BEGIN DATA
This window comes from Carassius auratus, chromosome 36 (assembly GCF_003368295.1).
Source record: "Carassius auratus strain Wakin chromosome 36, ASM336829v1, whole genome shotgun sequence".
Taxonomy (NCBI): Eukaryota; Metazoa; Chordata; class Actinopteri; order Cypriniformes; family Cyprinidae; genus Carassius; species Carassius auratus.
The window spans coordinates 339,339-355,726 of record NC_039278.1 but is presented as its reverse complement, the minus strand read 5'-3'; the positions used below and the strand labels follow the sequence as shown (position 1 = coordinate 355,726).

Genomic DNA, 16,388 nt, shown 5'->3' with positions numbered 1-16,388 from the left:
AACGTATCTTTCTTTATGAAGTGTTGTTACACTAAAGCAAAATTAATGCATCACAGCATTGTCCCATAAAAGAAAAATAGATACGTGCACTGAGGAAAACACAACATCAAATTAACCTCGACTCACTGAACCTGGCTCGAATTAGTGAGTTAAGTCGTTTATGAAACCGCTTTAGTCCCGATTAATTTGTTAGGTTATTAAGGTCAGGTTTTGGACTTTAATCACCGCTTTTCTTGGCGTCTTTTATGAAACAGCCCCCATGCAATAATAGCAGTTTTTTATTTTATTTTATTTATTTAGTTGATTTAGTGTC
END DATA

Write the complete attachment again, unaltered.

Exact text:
This window comes from Carassius auratus, chromosome 36 (assembly GCF_003368295.1).
Source record: "Carassius auratus strain Wakin chromosome 36, ASM336829v1, whole genome shotgun sequence".
Taxonomy (NCBI): Eukaryota; Metazoa; Chordata; class Actinopteri; order Cypriniformes; family Cyprinidae; genus Carassius; species Carassius auratus.
The window spans coordinates 339,339-355,726 of record NC_039278.1 but is presented as its reverse complement, the minus strand read 5'-3'; the positions used below and the strand labels follow the sequence as shown (position 1 = coordinate 355,726).

Genomic DNA, 16,388 nt, shown 5'->3' with positions numbered 1-16,388 from the left:
AACGTATCTTTCTTTATGAAGTGTTGTTACACTAAAGCAAAATTAATGCATCACAGCATTGTCCCATAAAAGAAAAATAGATACGTGCACTGAGGAAAACACAACATCAAATTAACCTCGACTCACTGAACCTGGCTCGAATTAGTGAGTTAAGTCGTTTATGAAACCGCTTTAGTCCCGATTAATTTGTTAGGTTATTAAGGTCAGGTTTTGGACTTTAATCACCGCTTTTCTTGGCGTCTTTTATGAAACAGCCCCCATGCAATAATAGCAGTTTTTTATTTTATTTTATTTATTTAGTTGATTTAGTGTC